CANDICE O'NEAL/THE OBSERVER
It’s the new year, and one of your New Year’s resolutions should be to get better, more consistent sleep. We are at the onset of this new semester, and there is still time to incorporate healthy sleep habits into our daily schedules. Most importantly, it’s better to start these healthy sleep habits early in the semester, so we can prepare ourselves for a healthy midterms and finals season in the coming months.
Habit One: Turn off your phone
One of the greatest barriers to restorative sleep is electronic device use. The National Sleep Foundation (NSF) recommends setting up a “digital curfew” in which individuals eliminate cell phone, television and e-reader use for a period of time before bed. The NSF recommends this “digital curfew” take place anywhere from two to 30 minutes before falling asleep. Incorporating this curfew into your routine may require plugging your phone into an outlet across the room or in another room altogether, and if you use your phone as an alarm clock, you could set your ringtone volume higher.
Devices with screens emit blue light, which is the same kind of light produced in the morning daylight hours. This light regulates a system of chemicals that make up the human circadian rhythm, or the wake and sleep cycle. Blue light destroys melatonin production, which is the chemical responsible for initiating sleep. Blue light also increases the number of chemicals in the brain involved in wakefulness.
Joan Roberts, Ph.D., professor of chemistry in the Fordham Department of Natural Science, contends that any blue light exposure in the hours before sleeping can offset “the production of melatonin and therefore interfere with deep restorative sleep.”
Phone usage before sleep is deeply ingrained in our routine as young adults, so dropping this habit may be especially difficult. However, substituting reading paper books, doing homework or listening to music in place of scouring social media may lead to an easier transition into this healthy habit.
Habit Two: Get more sleep
Young adults, aged 18 to 25, should get seven to nine hours of sleep every night. To many Fordham students, this number seems impossible, but it is worth a shot, because getting enough sleep has numerous health benefits. Not only does sleeping enough benefit the immune system and mental health, but it also enhances academic performance. So it might be to your advantage to trade those few extra hours of studying for a couple more hours of sleep.
A sleep study published in the journal Stress and Health indicated a “decrease in psychological strain and an increase in self-regulatory performance.” Researchers closely associate these two factors with effective stress management; individuals who test for low psychological strain and high self-regulation while doing tasks can better cope with stress. The researchers in this study found a large incidence of these abilities among college students who consistently received a sufficient amount of sleep. As college students, these abilities are immensely important as we attack each day of our busy academic careers, so sleeping for longer periods on a consistent basis can greatly benefit our daily lives.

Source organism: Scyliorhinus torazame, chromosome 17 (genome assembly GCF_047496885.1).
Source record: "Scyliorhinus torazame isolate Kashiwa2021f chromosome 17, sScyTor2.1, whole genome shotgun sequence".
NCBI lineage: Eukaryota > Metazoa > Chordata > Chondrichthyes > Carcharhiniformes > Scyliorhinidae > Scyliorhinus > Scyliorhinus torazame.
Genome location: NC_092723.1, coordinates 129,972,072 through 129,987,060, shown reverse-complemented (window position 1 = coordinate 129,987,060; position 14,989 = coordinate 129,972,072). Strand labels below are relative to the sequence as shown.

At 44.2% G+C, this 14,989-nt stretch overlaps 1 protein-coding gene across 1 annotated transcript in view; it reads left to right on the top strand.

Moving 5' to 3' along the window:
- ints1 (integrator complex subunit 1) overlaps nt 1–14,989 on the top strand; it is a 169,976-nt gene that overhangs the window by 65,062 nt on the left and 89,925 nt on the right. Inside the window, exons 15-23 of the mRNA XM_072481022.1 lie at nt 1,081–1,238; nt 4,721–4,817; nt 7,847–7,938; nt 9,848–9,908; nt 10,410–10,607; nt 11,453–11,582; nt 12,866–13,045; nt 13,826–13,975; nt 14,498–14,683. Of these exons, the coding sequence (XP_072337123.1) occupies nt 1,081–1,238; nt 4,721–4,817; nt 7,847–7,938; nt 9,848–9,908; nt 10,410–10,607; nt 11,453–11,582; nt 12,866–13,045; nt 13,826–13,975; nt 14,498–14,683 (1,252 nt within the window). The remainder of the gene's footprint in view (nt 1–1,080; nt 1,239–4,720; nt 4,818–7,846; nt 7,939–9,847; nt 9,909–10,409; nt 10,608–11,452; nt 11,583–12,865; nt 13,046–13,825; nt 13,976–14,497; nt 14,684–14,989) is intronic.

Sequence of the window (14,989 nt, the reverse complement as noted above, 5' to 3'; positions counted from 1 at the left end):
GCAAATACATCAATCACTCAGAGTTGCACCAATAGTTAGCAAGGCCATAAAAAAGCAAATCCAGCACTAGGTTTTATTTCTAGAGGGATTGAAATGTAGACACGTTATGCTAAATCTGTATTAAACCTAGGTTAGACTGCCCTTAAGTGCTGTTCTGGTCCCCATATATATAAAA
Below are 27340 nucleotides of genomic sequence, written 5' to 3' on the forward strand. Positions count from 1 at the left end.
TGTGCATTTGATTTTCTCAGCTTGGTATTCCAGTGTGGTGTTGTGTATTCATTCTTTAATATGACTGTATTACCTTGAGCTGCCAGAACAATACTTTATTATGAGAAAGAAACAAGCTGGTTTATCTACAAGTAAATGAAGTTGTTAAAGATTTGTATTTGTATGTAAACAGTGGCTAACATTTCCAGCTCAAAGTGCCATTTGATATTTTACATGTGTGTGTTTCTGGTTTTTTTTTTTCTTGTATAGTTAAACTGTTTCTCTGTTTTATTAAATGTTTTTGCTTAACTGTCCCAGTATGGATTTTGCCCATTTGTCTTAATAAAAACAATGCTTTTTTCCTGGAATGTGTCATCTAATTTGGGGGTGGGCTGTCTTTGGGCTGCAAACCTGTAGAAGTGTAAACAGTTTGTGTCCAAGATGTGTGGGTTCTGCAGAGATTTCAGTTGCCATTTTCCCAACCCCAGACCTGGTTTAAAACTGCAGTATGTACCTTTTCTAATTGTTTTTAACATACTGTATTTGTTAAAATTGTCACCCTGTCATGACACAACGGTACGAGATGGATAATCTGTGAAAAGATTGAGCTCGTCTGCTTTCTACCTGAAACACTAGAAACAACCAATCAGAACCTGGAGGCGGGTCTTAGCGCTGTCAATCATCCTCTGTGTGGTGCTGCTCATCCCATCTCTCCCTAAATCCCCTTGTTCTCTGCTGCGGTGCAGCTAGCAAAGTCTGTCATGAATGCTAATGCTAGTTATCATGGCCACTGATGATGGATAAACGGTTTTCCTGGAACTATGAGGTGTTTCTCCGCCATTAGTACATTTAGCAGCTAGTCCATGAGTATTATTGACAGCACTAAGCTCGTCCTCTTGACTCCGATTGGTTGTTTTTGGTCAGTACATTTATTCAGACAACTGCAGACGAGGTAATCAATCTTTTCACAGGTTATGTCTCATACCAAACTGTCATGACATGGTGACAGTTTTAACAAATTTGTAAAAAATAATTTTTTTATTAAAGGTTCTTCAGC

Dedicating seven to nine hours of your day to sleep requires that you make sleeping a priority. Managing your time in an effective way to maximize sleep will help you accomplish this goal. Planning out times for studying, work and leisure into your calendar will help you accomplish tasks earlier in the day to avoid all-nighters. Moreover, following the age-old advice of starting assignments early will immensely benefit your sleep schedule.
Habit Three: Avoid drinking caffeine
It has helped college students get through their lectures for hundreds of years, yet caffeine has not been kind to college students’ sleep schedules. In healthy adults, the half-life of caffeine in the body is between five to six hours after consumption, meaning that after drinking a cup of coffee at 4 p.m., your body has broken down only half of that cup of coffee by 10 p.m.. When you try to fall asleep, your system will be flush with caffeine.
A study published in the Journal of Clinical Sleep Medicine demonstrates caffeine’s detrimental effects on sleep. Participants who consumed caffeine six hours before bed slept one hour fewer than participants who did not consume caffeine. Participants who consumed caffeine before sleeping experienced a greater number of sleep disturbances such as waking up throughout the night. Caffeinated sleepers also experienced less time in deep sleep, which is a major indicator of poor sleep quality. The study concluded that caffeine should be avoided for at least six hours before sleeping.
Caffeine-addicted students, however, may find this habit the harder to tackle, but there are effective alternatives to caffeine that can maintain alertness in the evening. Essential oils like mint are closely linked to increased alertness, so diffusing these oils in a study space may help enhance your concentration. Physical activity as small as going on a walk also increases alertness. Healthy meals and snacks rich in protein, vitamins and low in sugar should also help maintain alertness.
These three habits may seem simple, but the vast majority of young adults don’t follow these habits. Taking into account our fast-paced, results-driven culture, it is no surprise that students fail to prioritize sleep. Nevertheless, we have the power to shift this culture through our actions, so close your laptop, make yourself a cup of decaffeinated tea and go to bed.